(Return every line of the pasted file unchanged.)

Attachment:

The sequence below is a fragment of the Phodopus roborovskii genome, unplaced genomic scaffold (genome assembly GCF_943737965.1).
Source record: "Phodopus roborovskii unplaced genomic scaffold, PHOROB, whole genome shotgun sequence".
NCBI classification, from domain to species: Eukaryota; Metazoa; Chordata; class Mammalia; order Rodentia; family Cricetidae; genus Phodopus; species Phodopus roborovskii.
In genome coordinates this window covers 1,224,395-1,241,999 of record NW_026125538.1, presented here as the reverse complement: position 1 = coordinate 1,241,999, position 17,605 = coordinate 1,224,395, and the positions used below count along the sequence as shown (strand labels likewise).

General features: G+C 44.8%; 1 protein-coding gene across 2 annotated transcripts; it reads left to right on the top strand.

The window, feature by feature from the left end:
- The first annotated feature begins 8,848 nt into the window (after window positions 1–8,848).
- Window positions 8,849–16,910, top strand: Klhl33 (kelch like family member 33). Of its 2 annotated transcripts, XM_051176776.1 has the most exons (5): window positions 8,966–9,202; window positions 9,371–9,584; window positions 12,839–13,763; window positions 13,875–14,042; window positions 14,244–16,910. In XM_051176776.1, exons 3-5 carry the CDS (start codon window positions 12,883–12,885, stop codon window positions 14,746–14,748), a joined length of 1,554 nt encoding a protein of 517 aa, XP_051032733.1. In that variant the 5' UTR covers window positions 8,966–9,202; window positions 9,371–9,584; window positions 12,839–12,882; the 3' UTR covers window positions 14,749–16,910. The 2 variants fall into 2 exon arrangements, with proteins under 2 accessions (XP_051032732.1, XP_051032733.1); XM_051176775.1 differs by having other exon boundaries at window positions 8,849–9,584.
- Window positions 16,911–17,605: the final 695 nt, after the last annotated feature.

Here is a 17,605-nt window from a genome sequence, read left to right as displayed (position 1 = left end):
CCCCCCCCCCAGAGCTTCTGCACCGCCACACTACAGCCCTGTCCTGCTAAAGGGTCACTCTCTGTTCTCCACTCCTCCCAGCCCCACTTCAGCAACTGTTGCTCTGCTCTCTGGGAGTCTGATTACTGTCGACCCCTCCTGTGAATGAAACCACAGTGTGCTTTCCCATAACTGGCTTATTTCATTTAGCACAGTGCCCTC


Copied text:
The sequence below is a fragment of the Phodopus roborovskii genome, unplaced genomic scaffold (genome assembly GCF_943737965.1).
Source record: "Phodopus roborovskii unplaced genomic scaffold, PHOROB, whole genome shotgun sequence".
NCBI classification, from domain to species: Eukaryota; Metazoa; Chordata; class Mammalia; order Rodentia; family Cricetidae; genus Phodopus; species Phodopus roborovskii.
In genome coordinates this window covers 1,224,395-1,241,999 of record NW_026125538.1, presented here as the reverse complement: position 1 = coordinate 1,241,999, position 17,605 = coordinate 1,224,395, and the positions used below count along the sequence as shown (strand labels likewise).

General features: G+C 44.8%; 1 protein-coding gene across 2 annotated transcripts; it reads left to right on the top strand.

The window, feature by feature from the left end:
- The first annotated feature begins 8,848 nt into the window (after window positions 1–8,848).
- Window positions 8,849–16,910, top strand: Klhl33 (kelch like family member 33). Of its 2 annotated transcripts, XM_051176776.1 has the most exons (5): window positions 8,966–9,202; window positions 9,371–9,584; window positions 12,839–13,763; window positions 13,875–14,042; window positions 14,244–16,910. In XM_051176776.1, exons 3-5 carry the CDS (start codon window positions 12,883–12,885, stop codon window positions 14,746–14,748), a joined length of 1,554 nt encoding a protein of 517 aa, XP_051032733.1. In that variant the 5' UTR covers window positions 8,966–9,202; window positions 9,371–9,584; window positions 12,839–12,882; the 3' UTR covers window positions 14,749–16,910. The 2 variants fall into 2 exon arrangements, with proteins under 2 accessions (XP_051032732.1, XP_051032733.1); XM_051176775.1 differs by having other exon boundaries at window positions 8,849–9,584.
- Window positions 16,911–17,605: the final 695 nt, after the last annotated feature.

Here is a 17,605-nt window from a genome sequence, read left to right as displayed (position 1 = left end):
CCCCCCCCCCAGAGCTTCTGCACCGCCACACTACAGCCCTGTCCTGCTAAAGGGTCACTCTCTGTTCTCCACTCCTCCCAGCCCCACTTCAGCAACTGTTGCTCTGCTCTCTGGGAGTCTGATTACTGTCGACCCCTCCTGTGAATGAAACCACAGTGTGCTTTCCCATAACTGGCTTATTTCATTTAGCACAGTGCCCTC